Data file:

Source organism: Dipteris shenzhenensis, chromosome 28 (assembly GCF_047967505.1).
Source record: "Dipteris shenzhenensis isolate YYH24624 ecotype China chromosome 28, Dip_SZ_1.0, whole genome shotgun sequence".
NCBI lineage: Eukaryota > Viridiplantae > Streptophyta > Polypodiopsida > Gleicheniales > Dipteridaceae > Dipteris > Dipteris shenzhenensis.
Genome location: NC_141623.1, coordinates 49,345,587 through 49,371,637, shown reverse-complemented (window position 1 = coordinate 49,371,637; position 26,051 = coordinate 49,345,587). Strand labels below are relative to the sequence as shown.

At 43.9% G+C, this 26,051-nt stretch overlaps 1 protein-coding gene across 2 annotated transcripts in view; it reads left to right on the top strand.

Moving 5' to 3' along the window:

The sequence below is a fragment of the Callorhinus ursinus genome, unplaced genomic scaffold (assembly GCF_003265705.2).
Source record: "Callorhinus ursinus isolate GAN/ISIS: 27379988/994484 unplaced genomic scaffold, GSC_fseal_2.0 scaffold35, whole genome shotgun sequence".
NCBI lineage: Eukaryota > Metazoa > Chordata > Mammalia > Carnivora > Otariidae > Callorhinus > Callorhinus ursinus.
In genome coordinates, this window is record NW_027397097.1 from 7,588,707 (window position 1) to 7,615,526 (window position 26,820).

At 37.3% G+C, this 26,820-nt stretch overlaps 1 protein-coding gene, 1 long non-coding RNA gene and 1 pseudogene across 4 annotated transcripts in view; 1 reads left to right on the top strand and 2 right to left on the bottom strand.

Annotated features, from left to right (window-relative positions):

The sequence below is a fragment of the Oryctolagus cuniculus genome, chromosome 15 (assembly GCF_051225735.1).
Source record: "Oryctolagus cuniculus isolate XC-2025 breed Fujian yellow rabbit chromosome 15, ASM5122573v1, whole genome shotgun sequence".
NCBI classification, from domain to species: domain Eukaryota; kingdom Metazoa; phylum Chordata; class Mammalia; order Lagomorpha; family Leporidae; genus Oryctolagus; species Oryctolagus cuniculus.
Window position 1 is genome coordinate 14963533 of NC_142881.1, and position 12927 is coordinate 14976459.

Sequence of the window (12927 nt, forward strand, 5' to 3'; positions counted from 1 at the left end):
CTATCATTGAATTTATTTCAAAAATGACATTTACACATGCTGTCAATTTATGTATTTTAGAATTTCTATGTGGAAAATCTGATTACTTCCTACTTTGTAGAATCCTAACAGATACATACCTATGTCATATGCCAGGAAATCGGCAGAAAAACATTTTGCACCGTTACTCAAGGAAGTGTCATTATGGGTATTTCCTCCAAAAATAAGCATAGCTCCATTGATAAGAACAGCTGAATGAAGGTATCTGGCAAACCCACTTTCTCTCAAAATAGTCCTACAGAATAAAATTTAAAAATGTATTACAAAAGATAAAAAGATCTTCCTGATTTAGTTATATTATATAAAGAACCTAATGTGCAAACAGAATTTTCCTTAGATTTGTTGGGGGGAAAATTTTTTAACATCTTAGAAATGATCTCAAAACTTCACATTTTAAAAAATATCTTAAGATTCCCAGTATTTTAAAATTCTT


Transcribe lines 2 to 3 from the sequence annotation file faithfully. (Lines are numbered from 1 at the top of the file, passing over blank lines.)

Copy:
Source record: "Dipteris shenzhenensis isolate YYH24624 ecotype China chromosome 28, Dip_SZ_1.0, whole genome shotgun sequence".
NCBI lineage: Eukaryota > Viridiplantae > Streptophyta > Polypodiopsida > Gleicheniales > Dipteridaceae > Dipteris > Dipteris shenzhenensis.